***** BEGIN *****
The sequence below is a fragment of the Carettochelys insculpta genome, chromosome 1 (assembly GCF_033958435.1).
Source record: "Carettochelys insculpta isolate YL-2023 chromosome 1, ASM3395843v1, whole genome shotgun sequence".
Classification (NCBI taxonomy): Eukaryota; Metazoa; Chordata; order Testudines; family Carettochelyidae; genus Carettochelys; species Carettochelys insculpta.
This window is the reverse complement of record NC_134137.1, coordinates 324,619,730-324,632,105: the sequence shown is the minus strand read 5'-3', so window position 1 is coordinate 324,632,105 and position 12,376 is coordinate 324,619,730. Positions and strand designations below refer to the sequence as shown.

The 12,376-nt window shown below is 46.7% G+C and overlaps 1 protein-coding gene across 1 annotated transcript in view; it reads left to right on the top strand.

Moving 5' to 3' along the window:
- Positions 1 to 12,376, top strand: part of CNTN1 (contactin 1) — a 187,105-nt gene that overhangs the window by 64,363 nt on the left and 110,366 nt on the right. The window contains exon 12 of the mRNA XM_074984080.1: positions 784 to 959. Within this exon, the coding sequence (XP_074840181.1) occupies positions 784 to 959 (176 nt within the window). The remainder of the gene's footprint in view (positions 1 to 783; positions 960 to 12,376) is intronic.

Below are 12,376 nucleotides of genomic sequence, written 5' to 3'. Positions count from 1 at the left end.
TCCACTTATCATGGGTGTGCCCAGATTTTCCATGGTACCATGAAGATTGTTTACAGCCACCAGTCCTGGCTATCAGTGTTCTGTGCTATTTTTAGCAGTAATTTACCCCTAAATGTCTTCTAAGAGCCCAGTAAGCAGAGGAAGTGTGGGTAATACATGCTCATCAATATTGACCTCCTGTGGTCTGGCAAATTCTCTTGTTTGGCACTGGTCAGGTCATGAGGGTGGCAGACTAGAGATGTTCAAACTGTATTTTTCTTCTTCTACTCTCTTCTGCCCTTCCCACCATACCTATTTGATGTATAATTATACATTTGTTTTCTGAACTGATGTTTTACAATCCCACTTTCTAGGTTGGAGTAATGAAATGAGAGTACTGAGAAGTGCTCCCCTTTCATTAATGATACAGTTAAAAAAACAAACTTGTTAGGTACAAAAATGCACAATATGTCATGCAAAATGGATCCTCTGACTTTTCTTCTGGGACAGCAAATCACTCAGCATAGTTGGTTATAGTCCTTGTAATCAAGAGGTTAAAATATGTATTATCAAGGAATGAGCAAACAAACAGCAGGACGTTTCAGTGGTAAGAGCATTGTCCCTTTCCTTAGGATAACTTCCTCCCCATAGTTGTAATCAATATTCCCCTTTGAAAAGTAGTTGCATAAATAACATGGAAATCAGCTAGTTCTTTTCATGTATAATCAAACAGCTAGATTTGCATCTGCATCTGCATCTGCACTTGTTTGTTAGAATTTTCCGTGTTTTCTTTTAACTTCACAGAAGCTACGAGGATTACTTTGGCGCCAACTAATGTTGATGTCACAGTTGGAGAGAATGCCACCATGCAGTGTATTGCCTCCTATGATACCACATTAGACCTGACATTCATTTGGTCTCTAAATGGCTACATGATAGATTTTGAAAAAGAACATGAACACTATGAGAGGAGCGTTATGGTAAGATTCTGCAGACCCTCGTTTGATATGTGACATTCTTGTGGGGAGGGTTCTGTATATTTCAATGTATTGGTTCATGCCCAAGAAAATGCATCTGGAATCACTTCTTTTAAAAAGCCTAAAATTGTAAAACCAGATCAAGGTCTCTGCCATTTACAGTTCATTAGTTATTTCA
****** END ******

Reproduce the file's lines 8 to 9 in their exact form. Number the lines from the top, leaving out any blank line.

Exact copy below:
Below are 12,376 nucleotides of genomic sequence, written 5' to 3'. Positions count from 1 at the left end.
TCCACTTATCATGGGTGTGCCCAGATTTTCCATGGTACCATGAAGATTGTTTACAGCCACCAGTCCTGGCTATCAGTGTTCTGTGCTATTTTTAGCAGTAATTTACCCCTAAATGTCTTCTAAGAGCCCAGTAAGCAGAGGAAGTGTGGGTAATACATGCTCATCAATATTGACCTCCTGTGGTCTGGCAAATTCTCTTGTTTGGCACTGGTCAGGTCATGAGGGTGGCAGACTAGAGATGTTCAAACTGTATTTTTCTTCTTCTACTCTCTTCTGCCCTTCCCACCATACCTATTTGATGTATAATTATACATTTGTTTTCTGAACTGATGTTTTACAATCCCACTTTCTAGGTTGGAGTAATGAAATGAGAGTACTGAGAAGTGCTCCCCTTTCATTAATGATACAGTTAAAAAAACAAACTTGTTAGGTACAAAAATGCACAATATGTCATGCAAAATGGATCCTCTGACTTTTCTTCTGGGACAGCAAATCACTCAGCATAGTTGGTTATAGTCCTTGTAATCAAGAGGTTAAAATATGTATTATCAAGGAATGAGCAAACAAACAGCAGGACGTTTCAGTGGTAAGAGCATTGTCCCTTTCCTTAGGATAACTTCCTCCCCATAGTTGTAATCAATATTCCCCTTTGAAAAGTAGTTGCATAAATAACATGGAAATCAGCTAGTTCTTTTCATGTATAATCAAACAGCTAGATTTGCATCTGCATCTGCATCTGCACTTGTTTGTTAGAATTTTCCGTGTTTTCTTTTAACTTCACAGAAGCTACGAGGATTACTTTGGCGCCAACTAATGTTGATGTCACAGTTGGAGAGAATGCCACCATGCAGTGTATTGCCTCCTATGATACCACATTAGACCTGACATTCATTTGGTCTCTAAATGGCTACATGATAGATTTTGAAAAAGAACATGAACACTATGAGAGGAGCGTTATGGTAAGATTCTGCAGACCCTCGTTTGATATGTGACATTCTTGTGGGGAGGGTTCTGTATATTTCAATGTATTGGTTCATGCCCAAGAAAATGCATCTGGAATCACTTCTTTTAAAAAGCCTAAAATTGTAAAACCAGATCAAGGTCTCTGCCATTTACAGTTCATTAGTTATTTCA